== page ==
Please explain

OK,call me dumb,stupid,I do not care but can some one tell me the difference in a watt of ss to a watt of tube power?
Obviously they can not be the same.A speaker that requires 200 watts of ss power but can be driven with 20 watts of tube power.Is there a formula to figure this out?Yeah,I know there"s tons of variables to this,but generally speaking,whats the diff.?Speaker type of coarse plays a big part,but just want to know watt to watt whats the diff. in ss power vers. tube power?Sonic quality aside,just electrically speaking.
By definition a watt is a watt. Some say tube power is more but I think it is because a tube amp generally clips more gracefully giving the idea it has more power than it does. I would like to see a 20 watt tube amp stand up to a 200 watt solid state at 20hz. Volume wise, you know as for loudness, there's not much difference in 20 and 200 watts. Generally, at reasonably sane levels, you don't use but a few watts anyway.
Watts are Watts period. The SOUND is what most vendors refer to. Normally tube amps have more distortion but distortion is in even ordered harmonics, which sounds more pleasant. SS has odd ordered harmonics, which tends to sound harsher. For some of us the tube can be played louder with less listener fatigue because of this.

SS amps usually have more HEADROOM for transient music demands, tube amps with low power have less headroom so overall demands cannot usually be met at a equal higher volume level for a low efficient speaker if comparing SS to Tubes. This is why we prefer efficient speakers and speakers with less electronics in the way. Efficient speakers do not require a lot of current to produce signals at the max sound output, which usually is somewhere between 100-107db. This way a 8 watt amp can put the same Decibels out as a 400 watt amp, as the speaker just cannot go beyond this without physical damage.

The tube amp is usually the least expensive part of the overall equation as higher efficiency speakers can be very expensive compared to a lower efficiency counterpart.

ive tried ss vs tube & measured both wattages & spl in both type amps,the theory of a tube watt being more powerfull than a solid state watt is nothing more than a myth, a watt is a watt.

the main differences are as bigtee pointed out that most tube amps will continue to produce power through a clip where a solid state amp will not, the other difference ive found is a weaker bass response from tube amps that i attribute to their extremely low damping factors.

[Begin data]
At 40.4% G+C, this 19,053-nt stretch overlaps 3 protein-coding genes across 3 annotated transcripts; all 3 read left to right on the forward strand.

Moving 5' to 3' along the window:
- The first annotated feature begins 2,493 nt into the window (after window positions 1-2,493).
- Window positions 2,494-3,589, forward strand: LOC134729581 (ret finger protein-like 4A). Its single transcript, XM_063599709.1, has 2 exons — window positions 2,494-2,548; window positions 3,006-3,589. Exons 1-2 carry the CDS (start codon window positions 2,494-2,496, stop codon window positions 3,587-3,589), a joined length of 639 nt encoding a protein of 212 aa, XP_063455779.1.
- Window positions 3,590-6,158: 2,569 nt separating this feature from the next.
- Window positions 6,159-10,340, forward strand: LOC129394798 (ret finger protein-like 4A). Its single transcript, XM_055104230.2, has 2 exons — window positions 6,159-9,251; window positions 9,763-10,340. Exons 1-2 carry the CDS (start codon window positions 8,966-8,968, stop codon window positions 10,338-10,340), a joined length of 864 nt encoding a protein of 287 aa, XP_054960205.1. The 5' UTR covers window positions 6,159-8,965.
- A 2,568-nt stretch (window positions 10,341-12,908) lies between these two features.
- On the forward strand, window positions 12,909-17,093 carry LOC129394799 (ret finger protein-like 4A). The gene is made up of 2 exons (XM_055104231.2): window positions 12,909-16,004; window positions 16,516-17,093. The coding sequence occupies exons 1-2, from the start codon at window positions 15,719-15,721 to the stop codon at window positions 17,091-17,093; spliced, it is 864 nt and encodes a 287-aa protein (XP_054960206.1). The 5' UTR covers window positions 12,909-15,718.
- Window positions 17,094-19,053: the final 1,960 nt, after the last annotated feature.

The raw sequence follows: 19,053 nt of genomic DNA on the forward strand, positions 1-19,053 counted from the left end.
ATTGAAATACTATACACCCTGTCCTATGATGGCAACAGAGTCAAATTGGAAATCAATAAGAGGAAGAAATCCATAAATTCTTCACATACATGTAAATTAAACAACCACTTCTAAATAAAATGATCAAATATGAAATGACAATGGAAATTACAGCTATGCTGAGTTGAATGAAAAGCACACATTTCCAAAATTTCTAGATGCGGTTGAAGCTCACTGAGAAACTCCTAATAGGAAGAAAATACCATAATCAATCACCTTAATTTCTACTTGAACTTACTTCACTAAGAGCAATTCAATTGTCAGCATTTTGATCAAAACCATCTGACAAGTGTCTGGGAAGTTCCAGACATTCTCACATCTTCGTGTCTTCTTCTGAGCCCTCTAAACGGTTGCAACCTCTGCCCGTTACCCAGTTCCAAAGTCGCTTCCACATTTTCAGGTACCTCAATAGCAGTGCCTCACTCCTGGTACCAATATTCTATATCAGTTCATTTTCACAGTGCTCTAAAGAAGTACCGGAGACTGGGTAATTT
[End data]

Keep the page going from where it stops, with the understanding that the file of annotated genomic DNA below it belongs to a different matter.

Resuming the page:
the difference between 20 watts & 200 watts is actually pretty large, every time you double wattage you gain about 3db in spl, 10 times the wattage is approx twice the volume.
I think the point about 20 vs 200 is that if you have any hearing left you are usually only using 5-10 watts of power (even on inefficient speakers). At reasonable volume levels you should not be running at full tilt.

The more amperage that a given watt is composed of, the more powerful that watt sounds (IMO). Watts have both an ammperage component and a voltage component. Someone with a more technical background could give a more scientific reason why, but 125 Sony watts do not sound nearly as powerful (not to mention musical) as 75 parasound/pass/YBA/etc watts.

I think your question goes more toward impedance matching of the speaker to the amp, rather than "what is a watt?"

I am no expert, but I will copy the explanation that Coincident Speaker Technologies gives:

Loudspeaker Impedance And Amplifier Matching

Solid State Amplifiers:
With transistor amplifiers ,the amp's output impedance is never matched to the load it drives.The lower the load impedance ,the closer it comes to a true impedance match , because the output impedance of a solid state amp is very low - typically a fraction of an ohm.This helps explain why (all things being equal- and the amplifier has sufficient current capability)4 ohm speakers produce greater acoustical output than 8 ohm speakers.The lower impedance speaker offers less resistance to current from the amp.The transistor amp sees less resistance into 4 ohms , therefore its output stage delivers more current.

Tube Amplifiers:
A tube amplifier's output stage(s) are totally different. A true match between the load impedance and the plate impedance ( or plate - plate impedance of a push - pull tube output stage) is never absolutely possible.The tube's plate impedance is typically exceptionally high